6. Barrier 346 - Karl Zeigfreid (R L Fanthorpe) A long time since I have read a Badger Book. They haven't improved while I wasn't looking at them.
  1. 101 Movies to Avoid: The Most Overrated Films Ever - Alan Smithee. Not bad little, read in one sitting, list book by someone who I would guess is in the business but has chosen to hide behind the pen name Alan Smithee, a name used by Hollywood directors for years when they didn't want their name to appear on the final product.

  2. The Face on the Cutting Room Floor - Cameron McCabe. A really really odd detective novel which, after the story finishes on page 248 with the narrator/murderer about to be in turn murdered by the policeman in the case, there is a 50 page epilogue penned by one of the characters in the book explaining in laborious lit crit detail why what you have just read is all rubbish. At which point the original narrator comes back from the dead for a bit, and after it has been explained that everyone else in the book was in fact the lone murderer, it only remains for narrator of the epilogue to shoot someone dead in the last three words of the book. Everyone did it. Very very odd indeed.

  3. Projections 12 - Var. Probably the least interesting of the Projections series I have read so far in that it spends a lot of its length talking about Film Schools which don't really interest me. Not the book's fault, mine. I like this series. It's ostensibly written by film makers for film makers though I suspect their readership is mostly made up of fanboys like me who like to think we are listening in on part the creative process. That's the trouble with eavesdropping, sometimes the conversations you listen to are a tad dull.

  4. F.A.T.E. No 6 Settetee Alert! - by Greogory Kern. 'Adventures of Captain Kennedy Super-hero of the Spaceways.' Total rubbish with a cliffhanger '"Move and you die!' said a voice." endings to every chapter and a character so prescient he gets his people to investigate an evil corporation even though no one (his informant or the author) has mentioned their existence until he orders his minions into action.

  5. Witchcraft Through the Ages: The Story of Haxan, the World's Strangest Film, and the Man Who Made It - Jack Stevenson interesting little read. Could have done with a better editor though; some of the sentence structures were very odd.

  6. The Ice Schooner - Michael Moorcock. I consumed huge numbers of Moorcock's books when I was a lad. I remember this one as being better than most of his Sciencey Sword and Fantasy nonsense. A Heart of Darkness type journey through madness and obsession to an mythic goal set in a post holocaustian ice-age world. Moby Dick on ice. And it was all right too, right up until the last couple of chapters when the destination is reached and great gobbits of exposition are thrown at the reader to explain everything and finish the book quickly. Pity.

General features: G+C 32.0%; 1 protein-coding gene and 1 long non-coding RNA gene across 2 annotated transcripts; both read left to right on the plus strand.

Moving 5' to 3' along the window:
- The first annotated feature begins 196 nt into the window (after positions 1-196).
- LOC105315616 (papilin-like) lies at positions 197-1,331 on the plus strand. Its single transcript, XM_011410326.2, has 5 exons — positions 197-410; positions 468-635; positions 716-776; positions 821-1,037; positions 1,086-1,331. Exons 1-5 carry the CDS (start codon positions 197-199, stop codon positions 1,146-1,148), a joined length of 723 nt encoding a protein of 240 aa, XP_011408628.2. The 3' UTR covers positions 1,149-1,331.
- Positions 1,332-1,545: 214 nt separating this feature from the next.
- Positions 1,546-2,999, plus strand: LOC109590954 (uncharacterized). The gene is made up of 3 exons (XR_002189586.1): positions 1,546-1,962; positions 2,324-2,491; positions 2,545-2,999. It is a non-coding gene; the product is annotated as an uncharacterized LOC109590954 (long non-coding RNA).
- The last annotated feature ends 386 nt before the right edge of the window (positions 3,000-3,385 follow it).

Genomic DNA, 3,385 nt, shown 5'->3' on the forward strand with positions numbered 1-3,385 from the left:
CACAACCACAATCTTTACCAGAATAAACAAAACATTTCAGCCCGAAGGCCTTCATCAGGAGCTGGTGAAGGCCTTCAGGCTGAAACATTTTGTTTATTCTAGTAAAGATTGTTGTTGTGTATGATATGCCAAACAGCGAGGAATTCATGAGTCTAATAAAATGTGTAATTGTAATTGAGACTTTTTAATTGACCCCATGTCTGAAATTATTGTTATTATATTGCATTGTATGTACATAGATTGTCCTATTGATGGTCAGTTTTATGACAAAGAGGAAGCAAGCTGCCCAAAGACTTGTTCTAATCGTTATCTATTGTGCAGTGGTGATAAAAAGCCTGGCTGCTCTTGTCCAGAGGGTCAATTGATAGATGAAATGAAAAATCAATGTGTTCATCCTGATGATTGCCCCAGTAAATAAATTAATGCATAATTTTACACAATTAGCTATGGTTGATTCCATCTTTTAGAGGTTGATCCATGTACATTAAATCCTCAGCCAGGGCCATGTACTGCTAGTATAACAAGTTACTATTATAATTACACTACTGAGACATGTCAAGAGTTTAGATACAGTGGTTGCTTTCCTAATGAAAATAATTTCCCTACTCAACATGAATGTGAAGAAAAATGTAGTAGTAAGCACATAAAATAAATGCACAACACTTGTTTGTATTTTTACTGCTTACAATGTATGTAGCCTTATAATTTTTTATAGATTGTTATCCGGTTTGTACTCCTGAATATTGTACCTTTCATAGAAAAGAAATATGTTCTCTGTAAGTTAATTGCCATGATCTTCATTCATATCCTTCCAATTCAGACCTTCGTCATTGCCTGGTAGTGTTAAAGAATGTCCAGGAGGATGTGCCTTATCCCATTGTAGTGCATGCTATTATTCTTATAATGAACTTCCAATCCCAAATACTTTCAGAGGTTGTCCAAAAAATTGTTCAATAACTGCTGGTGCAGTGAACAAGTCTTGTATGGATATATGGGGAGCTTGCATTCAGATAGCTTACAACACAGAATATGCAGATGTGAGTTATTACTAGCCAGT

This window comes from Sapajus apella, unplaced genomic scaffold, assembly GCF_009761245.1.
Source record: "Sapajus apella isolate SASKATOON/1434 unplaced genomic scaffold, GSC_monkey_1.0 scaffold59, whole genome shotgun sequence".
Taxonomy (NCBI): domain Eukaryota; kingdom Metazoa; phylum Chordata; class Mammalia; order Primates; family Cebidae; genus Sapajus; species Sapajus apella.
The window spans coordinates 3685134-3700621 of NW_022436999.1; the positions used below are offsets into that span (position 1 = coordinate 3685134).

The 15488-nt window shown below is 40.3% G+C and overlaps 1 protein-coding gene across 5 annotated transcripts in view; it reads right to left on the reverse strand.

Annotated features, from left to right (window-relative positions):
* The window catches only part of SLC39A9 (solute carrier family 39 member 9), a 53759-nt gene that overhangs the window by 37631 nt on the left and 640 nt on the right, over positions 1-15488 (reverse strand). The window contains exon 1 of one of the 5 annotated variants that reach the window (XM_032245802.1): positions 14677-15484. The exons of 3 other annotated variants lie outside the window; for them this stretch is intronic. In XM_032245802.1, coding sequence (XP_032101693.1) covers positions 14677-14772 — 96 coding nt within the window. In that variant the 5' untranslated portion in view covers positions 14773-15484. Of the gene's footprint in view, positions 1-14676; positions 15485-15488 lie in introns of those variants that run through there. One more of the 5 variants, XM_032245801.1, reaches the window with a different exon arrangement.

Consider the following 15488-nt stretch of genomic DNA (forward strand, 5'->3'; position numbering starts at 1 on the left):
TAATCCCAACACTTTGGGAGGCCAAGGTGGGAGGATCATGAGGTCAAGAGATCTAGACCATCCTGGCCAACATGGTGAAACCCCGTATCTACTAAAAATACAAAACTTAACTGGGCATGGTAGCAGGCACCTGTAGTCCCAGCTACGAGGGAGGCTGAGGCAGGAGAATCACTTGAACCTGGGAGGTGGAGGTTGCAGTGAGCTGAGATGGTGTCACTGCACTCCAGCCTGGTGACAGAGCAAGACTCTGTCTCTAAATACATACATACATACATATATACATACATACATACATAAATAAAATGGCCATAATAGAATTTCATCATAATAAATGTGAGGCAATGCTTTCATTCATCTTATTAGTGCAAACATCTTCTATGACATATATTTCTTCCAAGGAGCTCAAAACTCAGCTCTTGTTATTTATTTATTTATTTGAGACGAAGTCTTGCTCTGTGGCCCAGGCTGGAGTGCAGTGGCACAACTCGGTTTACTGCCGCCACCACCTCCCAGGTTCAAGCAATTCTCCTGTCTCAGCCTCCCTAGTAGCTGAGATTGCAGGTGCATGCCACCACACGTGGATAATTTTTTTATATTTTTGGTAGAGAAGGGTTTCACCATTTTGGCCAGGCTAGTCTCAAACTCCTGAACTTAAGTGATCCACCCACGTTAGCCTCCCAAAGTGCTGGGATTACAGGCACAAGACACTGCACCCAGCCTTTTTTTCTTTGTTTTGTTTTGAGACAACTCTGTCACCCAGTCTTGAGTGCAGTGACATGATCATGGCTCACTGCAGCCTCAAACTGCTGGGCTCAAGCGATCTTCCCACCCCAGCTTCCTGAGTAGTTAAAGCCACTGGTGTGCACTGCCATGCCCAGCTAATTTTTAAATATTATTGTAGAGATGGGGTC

7. The Black Corridor - Michael Moorcock. Written in the same year as The Ice Schooner (and at least one other novel - he was prolific was Mr Moorcock) this is a straight SF novel about loneliness and madness and isolation and it works. I read it one sitting. Hooked.

  8. The Distant Suns - Michael Moorcock. Now here's the other side of Moorcock, infantile trash which I hope was written for the juvenile market. A plot Hugo Gernsback would have dismissed as simplistic, and characters and situations which wouldn't strain the readers of Enid Blyton. According to the introduction it was co-written with Jim Cawthorn - who I remember as an illustrator more than an author. I would guess they wrote alternate chapters and left each other with cliffhangers to resolve. Like this from chapter 23. Our hero has just found his wife (previously presumed eaten by troglodytes) in a camp of the primitive tribes-people who have just captured him:
    Gasping, he halted before her staring into the face he knew better than any other in his personal universe. The familiar wide green eyes looked calmly back at him without any sign of recognition. "Cathy!" he cried, "My God, what have they done to you?"
    A brief chapter in some parallel action later he touches her face tenderly and all her memories instantly flood back.
    Note in margin of original manuscript:
    Ha! You have to do better than that, Jim.
    Hard to believe that this is the same author as The Black Corridor and harder to see why it was ever reprinted. (Even harder to fathom is why I just bought another copy having forgotten I'd just read it.)